This is merely a write-up/walk-through for how I generally approach Baldur's Gate 1. It's primarily for my own recollection, but if others wish to use and review it, they're certainly more than welcome to. To best describe my play-style, I always like to play core rules, but admittedly hate the few negative side effects that come with it (no auto-writing scrolls, no auto-max-health levels, etc.) ...so, while I certainly won't be "cheating" by using console commands or anything, I'll likely take the time to plan and act out the most advantageous approach.
I practically always go with a Human Warrior (Fighter or Ranger), generally without any specialty kits as I can never get over how extreme the disadvantages seem, but I do like to consider eventually dual-classing to a Cleric, probably around lvl 9 as I'll get the most out of the warrior health bonus. If not, I only really have to worry about three of the six stats (Strength, Dexterity, and Constitution), and I generally go with the proficiencies Longbow and Long Sword (Composite Longbow +1 / Varscona). If so, I have to also worry about a fourth stat (Wisdom), and with a Cleric's weapon set in mind I generally go with the proficiencies Sling and Warhammer or Flail/Morning Star (Sling +1 / Ashideena).
There are two stats that are important to practically every class; Dexterity, which helps missile-weapon THAC0 and Armor Class, and Constitution, which helps overall survivability, especially for warrior classes and "shorty" races. Otherwise, a high Strength improves weapon damage and melee-weapon THAC0, Intelligence benefits the mage-spell user, Wisdom benefits the priest-spell user, and Charisma is useful for the party leader during certain interactions with the friendly populace - pointedly useless for your PC if they won't be the party leader. If it's an important stat, I'll push it to 18 in order to have every advantage, and if it's not important I shoot for 10 to avoid any disadvantage, even though most significant disadvantages start below 8. However, if dual-classing to a cleric and following my guide, one would need to roll at least a 92 on stats (18/**-18-18-10-18-10) ...though I've personally rolled a 96 before (as a Paladin, 94 as a Ranger, and 92 as a Fighter), so while this shouldn't be impossible, it will likely take a lot of time and patience.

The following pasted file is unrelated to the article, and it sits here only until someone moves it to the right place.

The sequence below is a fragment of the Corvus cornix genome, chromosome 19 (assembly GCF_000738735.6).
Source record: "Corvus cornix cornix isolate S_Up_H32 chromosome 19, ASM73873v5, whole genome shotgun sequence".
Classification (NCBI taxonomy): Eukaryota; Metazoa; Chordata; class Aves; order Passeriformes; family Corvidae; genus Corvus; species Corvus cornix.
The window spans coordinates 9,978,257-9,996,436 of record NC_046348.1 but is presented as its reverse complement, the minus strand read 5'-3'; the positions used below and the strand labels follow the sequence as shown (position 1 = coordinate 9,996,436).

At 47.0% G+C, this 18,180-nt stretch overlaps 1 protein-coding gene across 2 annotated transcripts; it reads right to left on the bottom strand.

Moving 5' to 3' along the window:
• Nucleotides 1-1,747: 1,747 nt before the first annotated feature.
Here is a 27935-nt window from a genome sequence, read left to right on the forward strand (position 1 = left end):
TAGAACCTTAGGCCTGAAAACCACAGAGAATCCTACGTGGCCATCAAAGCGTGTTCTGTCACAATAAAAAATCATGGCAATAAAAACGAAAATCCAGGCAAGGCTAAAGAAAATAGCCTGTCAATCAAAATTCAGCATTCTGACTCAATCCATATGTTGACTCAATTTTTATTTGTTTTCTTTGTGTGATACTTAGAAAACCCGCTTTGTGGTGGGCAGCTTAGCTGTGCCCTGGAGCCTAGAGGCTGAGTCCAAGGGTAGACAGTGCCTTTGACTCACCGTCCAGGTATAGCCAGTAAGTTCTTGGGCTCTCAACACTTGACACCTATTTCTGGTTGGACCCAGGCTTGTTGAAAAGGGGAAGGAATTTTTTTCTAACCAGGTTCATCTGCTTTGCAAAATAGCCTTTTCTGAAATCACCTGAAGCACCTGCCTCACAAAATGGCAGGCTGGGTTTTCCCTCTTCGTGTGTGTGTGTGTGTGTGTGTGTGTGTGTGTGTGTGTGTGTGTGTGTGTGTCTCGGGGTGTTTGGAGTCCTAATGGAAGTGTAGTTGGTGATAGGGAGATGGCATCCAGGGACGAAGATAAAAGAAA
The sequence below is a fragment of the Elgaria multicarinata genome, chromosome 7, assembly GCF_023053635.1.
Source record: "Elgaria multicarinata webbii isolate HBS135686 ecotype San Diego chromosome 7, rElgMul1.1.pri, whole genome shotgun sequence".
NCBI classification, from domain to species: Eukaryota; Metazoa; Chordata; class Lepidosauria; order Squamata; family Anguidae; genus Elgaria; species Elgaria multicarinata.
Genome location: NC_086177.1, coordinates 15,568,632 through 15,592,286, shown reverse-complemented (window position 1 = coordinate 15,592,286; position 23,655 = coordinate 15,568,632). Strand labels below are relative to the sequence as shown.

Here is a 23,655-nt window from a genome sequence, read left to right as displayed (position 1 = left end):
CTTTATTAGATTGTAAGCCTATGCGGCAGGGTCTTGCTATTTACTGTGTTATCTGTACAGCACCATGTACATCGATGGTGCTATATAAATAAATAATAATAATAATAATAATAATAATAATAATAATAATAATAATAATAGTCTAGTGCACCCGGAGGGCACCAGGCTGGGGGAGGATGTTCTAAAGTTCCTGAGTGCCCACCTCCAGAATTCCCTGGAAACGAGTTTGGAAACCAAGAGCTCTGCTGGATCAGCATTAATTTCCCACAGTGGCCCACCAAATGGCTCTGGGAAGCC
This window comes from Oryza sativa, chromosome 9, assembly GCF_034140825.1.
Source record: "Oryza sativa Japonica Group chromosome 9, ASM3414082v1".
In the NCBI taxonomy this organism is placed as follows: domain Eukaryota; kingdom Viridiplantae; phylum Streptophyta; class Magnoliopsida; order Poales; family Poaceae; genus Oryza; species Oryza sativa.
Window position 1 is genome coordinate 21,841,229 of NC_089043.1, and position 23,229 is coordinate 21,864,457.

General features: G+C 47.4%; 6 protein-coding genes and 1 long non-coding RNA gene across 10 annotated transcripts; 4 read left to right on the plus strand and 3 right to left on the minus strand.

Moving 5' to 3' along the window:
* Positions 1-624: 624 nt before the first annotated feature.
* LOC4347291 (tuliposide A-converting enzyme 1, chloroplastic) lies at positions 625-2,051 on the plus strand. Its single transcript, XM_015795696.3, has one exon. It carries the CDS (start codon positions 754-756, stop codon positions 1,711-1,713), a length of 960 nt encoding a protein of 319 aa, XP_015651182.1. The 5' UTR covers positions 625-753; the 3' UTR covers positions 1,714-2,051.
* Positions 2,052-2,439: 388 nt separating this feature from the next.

Most veterans to this game can run through this blindfolded in under 30 minutes, but I'll leave some advice here anyways. First, loot everything you can without getting caught, as gold is particularly valuable early on. Second, despite Gorion's advice, buy as little as possible; a missile weapon of your choice + ammunition, a large shield to accompany a 1-hand melee weapon if capable ...and that's probably it - you'll soon discover almost all the other weapons and armor you'll need. Third, complete all the quests; buy 20 bolts to save yourself some time and work your way counter-clockwise around the castle. By the end, you should have nearly 1000 exp, a few hundred gold, and a familiarity with everything related to Candlekeep.
Immediately after the nights events, you're approached by your first companion, Imoen, who will join your party after some brief dialogue. Whether or not you want her as a companion, it's imperative you delay that conversation and out-run her; head north to loot the items there, head east to pick a diamond out of a tree, exit your current area to the east, and find a magical ring within a nearby rock in the next area. From here, no matter what you plan on doing and who you plan on recruiting, your first goal should probably be to reach the furthest experience benchmark that a newly recruited companion will auto-level to. One may certainly recruit all the companions they'd want immediately without worrying about this, but you'll just end up having to earn up to 6x more experience as that party than you'd otherwise earn by using just your PC. As your party gains experience, new companions will make an attempt at matching your current average experience. As of writing this, the EE currently has several benchmarks; 2000, 4000, 8000, 16000, and 32000. So, as the highest benchmark is 32,000 experience, you should work towards reaching this as fast as possible, which brings us to...